Q: What is celebration? Isn't it more than throwing parties?
A: Many of us gravitate toward ideas like discipline, sacrifice, and suffering in a way that Christ suffered, but we're somehow uncomfortable with the idea of deep joy. Yet when we look at the biblical pattern of festivals, feasts, and psalms, we see rejoicing people relishing the deep gladness of being alive and of being one of God's children. God made an extraordinary world for us to live in! To deny the beauty of that—to miss out on truly experiencing it and celebrating it—is a real loss, especially for Christians.
Celebration, at its core, is the practice of choosing to be truly present in the moments in our lives. Jesus didn't live at a pace in which he was so preoccupied with his agenda that he didn't connect with what was happening in the lives of the people around him. And he wasn't so bent out of shape about what was wrong in the world that he couldn't stop and notice what was good. Enjoying a wedding feast, sitting with Mary listening at his feet, spending time with children—in all these moments and many more, Jesus was present to the sacred things happening in everyday life.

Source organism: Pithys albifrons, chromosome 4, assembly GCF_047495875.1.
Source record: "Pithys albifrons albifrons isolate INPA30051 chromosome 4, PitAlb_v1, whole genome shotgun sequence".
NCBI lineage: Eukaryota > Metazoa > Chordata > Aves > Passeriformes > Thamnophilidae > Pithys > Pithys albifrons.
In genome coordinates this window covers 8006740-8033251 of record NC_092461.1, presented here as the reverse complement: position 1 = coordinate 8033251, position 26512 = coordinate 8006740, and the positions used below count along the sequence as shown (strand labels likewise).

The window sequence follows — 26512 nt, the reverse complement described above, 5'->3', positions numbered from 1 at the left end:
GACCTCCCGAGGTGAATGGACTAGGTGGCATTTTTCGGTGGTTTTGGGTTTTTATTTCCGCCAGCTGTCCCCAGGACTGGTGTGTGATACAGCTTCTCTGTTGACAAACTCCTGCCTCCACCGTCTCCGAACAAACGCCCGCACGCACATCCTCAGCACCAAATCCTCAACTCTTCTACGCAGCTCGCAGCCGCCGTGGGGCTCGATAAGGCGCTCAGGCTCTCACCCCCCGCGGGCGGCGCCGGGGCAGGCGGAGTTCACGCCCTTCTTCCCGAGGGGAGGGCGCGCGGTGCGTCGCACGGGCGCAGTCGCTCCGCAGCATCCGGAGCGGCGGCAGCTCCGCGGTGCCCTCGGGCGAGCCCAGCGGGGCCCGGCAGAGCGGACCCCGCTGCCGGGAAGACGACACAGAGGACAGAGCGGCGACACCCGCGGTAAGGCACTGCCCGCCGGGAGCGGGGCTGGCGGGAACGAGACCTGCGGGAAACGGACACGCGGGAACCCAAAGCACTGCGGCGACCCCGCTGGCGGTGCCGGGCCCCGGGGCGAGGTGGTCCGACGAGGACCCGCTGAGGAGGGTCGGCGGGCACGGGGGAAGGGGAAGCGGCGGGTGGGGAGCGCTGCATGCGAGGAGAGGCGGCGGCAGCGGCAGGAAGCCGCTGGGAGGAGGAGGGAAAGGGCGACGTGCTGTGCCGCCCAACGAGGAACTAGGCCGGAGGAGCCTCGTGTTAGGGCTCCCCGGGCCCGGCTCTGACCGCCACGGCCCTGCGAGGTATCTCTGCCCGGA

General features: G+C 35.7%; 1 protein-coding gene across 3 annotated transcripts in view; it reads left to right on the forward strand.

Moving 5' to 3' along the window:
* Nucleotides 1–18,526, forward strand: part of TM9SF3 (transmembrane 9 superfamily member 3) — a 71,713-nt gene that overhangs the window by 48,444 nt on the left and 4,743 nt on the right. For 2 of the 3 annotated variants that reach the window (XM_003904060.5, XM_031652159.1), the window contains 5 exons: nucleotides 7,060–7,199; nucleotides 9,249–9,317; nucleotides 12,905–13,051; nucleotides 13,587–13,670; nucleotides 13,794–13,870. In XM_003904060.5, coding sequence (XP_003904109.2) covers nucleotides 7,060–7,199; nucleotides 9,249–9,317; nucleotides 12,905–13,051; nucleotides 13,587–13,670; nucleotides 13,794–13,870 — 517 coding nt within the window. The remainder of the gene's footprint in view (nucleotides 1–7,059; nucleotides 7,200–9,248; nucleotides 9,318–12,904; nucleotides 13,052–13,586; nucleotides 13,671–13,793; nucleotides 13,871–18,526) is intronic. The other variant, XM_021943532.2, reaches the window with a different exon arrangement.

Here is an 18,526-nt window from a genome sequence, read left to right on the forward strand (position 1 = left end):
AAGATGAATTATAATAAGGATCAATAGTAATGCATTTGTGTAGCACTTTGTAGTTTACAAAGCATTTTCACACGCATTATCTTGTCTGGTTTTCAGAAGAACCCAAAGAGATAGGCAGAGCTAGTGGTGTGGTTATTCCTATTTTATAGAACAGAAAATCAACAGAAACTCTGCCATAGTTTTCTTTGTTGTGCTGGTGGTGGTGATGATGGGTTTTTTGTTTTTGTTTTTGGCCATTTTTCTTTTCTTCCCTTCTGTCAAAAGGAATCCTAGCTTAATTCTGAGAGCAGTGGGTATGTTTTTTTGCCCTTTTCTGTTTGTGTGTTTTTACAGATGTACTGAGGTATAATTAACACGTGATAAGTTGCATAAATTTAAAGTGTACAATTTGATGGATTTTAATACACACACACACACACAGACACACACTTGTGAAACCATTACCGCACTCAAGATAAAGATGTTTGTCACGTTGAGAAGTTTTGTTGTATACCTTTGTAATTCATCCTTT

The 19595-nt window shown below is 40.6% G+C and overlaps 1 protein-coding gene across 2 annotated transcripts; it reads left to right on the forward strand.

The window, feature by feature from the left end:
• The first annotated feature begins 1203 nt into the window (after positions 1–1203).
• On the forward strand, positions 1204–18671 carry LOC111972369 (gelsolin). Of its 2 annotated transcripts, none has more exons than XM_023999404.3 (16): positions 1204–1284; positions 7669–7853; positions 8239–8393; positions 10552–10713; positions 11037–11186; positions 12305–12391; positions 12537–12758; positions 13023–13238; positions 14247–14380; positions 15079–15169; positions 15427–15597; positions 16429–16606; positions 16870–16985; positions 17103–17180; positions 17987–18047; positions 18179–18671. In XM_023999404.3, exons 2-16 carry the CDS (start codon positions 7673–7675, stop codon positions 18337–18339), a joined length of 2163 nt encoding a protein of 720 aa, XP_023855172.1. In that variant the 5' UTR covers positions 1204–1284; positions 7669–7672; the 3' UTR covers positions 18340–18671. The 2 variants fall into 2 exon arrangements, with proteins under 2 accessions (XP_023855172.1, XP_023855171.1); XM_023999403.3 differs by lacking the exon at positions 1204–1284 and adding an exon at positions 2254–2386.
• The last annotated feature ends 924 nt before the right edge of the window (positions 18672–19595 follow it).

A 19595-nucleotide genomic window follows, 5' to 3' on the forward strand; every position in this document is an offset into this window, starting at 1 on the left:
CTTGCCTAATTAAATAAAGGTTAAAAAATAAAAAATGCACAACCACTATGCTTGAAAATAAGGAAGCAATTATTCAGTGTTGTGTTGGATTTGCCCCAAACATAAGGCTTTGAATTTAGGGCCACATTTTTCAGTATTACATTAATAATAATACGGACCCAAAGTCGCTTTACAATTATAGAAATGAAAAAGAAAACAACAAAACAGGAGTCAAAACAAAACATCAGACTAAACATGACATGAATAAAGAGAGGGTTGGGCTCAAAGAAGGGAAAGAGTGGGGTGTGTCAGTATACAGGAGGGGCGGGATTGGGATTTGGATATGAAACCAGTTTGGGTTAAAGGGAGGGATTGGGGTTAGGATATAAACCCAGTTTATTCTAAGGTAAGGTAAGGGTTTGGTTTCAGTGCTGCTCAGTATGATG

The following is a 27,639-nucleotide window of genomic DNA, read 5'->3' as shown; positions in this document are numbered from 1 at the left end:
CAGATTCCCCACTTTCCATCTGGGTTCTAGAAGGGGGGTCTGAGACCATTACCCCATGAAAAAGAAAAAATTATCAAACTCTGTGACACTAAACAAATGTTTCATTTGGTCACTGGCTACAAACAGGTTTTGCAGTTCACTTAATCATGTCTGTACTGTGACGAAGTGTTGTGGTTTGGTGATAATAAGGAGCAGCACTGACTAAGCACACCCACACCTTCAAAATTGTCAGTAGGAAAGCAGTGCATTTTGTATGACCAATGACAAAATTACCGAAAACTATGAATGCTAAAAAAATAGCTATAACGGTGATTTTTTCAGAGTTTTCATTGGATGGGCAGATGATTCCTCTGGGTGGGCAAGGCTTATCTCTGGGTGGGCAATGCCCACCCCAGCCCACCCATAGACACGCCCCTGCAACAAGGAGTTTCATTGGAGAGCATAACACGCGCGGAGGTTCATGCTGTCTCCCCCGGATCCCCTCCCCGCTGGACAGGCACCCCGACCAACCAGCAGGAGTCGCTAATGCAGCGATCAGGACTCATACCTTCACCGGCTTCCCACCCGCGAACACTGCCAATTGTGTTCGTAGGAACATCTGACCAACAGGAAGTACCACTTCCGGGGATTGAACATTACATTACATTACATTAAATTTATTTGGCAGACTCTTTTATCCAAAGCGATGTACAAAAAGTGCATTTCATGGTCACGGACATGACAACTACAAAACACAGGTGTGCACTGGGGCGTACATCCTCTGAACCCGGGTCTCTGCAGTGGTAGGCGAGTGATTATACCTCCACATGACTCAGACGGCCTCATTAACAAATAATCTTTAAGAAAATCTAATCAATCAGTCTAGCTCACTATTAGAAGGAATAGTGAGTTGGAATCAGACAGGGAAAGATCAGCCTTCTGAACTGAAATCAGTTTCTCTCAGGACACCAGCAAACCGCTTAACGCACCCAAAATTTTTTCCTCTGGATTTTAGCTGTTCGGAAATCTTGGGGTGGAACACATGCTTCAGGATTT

Yes, celebration can involve going out to eat, fireworks, candles on a cake, loud music, and laughter. But more than that, it's about being present to what is, noticing the good that still exists even in the middle of the broken. It's choosing hope. It's trusting that you'll find something beautiful, redemptive, and sacred even when it looks like that's an impossible task. Life is wild, chaotic, beautiful, and sacred all at the same time. I've learned that celebrating in the midst of that wildness and chaos makes the beauty and the sacredness much clearer. That's one of God's greatest gifts.
What does celebration mean to you?
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